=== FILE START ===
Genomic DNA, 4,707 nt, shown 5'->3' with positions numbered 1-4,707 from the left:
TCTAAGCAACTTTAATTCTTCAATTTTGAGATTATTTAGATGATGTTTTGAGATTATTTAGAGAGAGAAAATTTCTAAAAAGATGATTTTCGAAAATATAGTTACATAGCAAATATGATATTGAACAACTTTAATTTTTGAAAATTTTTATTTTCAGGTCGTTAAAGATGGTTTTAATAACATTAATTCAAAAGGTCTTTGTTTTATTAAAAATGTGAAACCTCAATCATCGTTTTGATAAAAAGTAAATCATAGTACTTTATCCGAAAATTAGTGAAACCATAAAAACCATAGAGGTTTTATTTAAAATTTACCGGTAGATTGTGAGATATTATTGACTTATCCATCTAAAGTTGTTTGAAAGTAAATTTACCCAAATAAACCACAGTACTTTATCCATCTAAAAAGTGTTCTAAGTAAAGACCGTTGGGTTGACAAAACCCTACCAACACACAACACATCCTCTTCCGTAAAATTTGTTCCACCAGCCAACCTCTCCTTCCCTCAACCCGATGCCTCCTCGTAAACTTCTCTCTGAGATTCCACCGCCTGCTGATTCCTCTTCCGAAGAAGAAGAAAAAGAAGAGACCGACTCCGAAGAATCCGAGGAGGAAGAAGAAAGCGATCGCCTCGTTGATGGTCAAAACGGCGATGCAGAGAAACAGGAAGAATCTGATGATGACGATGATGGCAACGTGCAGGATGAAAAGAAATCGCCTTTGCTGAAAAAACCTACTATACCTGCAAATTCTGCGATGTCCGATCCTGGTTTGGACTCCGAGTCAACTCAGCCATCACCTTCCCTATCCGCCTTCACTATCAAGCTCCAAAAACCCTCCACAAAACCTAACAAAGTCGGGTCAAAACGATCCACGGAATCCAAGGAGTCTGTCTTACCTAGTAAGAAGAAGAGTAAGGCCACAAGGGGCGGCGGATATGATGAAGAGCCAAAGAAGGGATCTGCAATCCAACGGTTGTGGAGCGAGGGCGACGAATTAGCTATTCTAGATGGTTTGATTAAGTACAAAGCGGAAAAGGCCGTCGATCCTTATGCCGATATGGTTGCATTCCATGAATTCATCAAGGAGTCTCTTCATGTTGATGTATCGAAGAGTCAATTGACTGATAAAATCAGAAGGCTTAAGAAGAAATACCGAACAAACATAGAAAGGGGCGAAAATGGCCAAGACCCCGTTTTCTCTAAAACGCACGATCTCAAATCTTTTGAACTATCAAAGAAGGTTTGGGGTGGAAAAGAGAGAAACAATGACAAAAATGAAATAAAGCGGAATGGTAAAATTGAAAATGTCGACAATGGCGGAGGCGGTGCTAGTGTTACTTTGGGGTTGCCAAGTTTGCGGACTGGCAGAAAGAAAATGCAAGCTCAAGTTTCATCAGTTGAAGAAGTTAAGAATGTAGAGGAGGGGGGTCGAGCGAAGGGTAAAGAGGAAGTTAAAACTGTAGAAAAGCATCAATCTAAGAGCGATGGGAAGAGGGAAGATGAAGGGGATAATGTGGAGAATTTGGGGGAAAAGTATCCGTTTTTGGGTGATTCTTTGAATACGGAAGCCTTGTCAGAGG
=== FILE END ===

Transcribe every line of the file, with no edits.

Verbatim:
Genomic DNA, 4,707 nt, shown 5'->3' with positions numbered 1-4,707 from the left:
TCTAAGCAACTTTAATTCTTCAATTTTGAGATTATTTAGATGATGTTTTGAGATTATTTAGAGAGAGAAAATTTCTAAAAAGATGATTTTCGAAAATATAGTTACATAGCAAATATGATATTGAACAACTTTAATTTTTGAAAATTTTTATTTTCAGGTCGTTAAAGATGGTTTTAATAACATTAATTCAAAAGGTCTTTGTTTTATTAAAAATGTGAAACCTCAATCATCGTTTTGATAAAAAGTAAATCATAGTACTTTATCCGAAAATTAGTGAAACCATAAAAACCATAGAGGTTTTATTTAAAATTTACCGGTAGATTGTGAGATATTATTGACTTATCCATCTAAAGTTGTTTGAAAGTAAATTTACCCAAATAAACCACAGTACTTTATCCATCTAAAAAGTGTTCTAAGTAAAGACCGTTGGGTTGACAAAACCCTACCAACACACAACACATCCTCTTCCGTAAAATTTGTTCCACCAGCCAACCTCTCCTTCCCTCAACCCGATGCCTCCTCGTAAACTTCTCTCTGAGATTCCACCGCCTGCTGATTCCTCTTCCGAAGAAGAAGAAAAAGAAGAGACCGACTCCGAAGAATCCGAGGAGGAAGAAGAAAGCGATCGCCTCGTTGATGGTCAAAACGGCGATGCAGAGAAACAGGAAGAATCTGATGATGACGATGATGGCAACGTGCAGGATGAAAAGAAATCGCCTTTGCTGAAAAAACCTACTATACCTGCAAATTCTGCGATGTCCGATCCTGGTTTGGACTCCGAGTCAACTCAGCCATCACCTTCCCTATCCGCCTTCACTATCAAGCTCCAAAAACCCTCCACAAAACCTAACAAAGTCGGGTCAAAACGATCCACGGAATCCAAGGAGTCTGTCTTACCTAGTAAGAAGAAGAGTAAGGCCACAAGGGGCGGCGGATATGATGAAGAGCCAAAGAAGGGATCTGCAATCCAACGGTTGTGGAGCGAGGGCGACGAATTAGCTATTCTAGATGGTTTGATTAAGTACAAAGCGGAAAAGGCCGTCGATCCTTATGCCGATATGGTTGCATTCCATGAATTCATCAAGGAGTCTCTTCATGTTGATGTATCGAAGAGTCAATTGACTGATAAAATCAGAAGGCTTAAGAAGAAATACCGAACAAACATAGAAAGGGGCGAAAATGGCCAAGACCCCGTTTTCTCTAAAACGCACGATCTCAAATCTTTTGAACTATCAAAGAAGGTTTGGGGTGGAAAAGAGAGAAACAATGACAAAAATGAAATAAAGCGGAATGGTAAAATTGAAAATGTCGACAATGGCGGAGGCGGTGCTAGTGTTACTTTGGGGTTGCCAAGTTTGCGGACTGGCAGAAAGAAAATGCAAGCTCAAGTTTCATCAGTTGAAGAAGTTAAGAATGTAGAGGAGGGGGGTCGAGCGAAGGGTAAAGAGGAAGTTAAAACTGTAGAAAAGCATCAATCTAAGAGCGATGGGAAGAGGGAAGATGAAGGGGATAATGTGGAGAATTTGGGGGAAAAGTATCCGTTTTTGGGTGATTCTTTGAATACGGAAGCCTTGTCAGAGG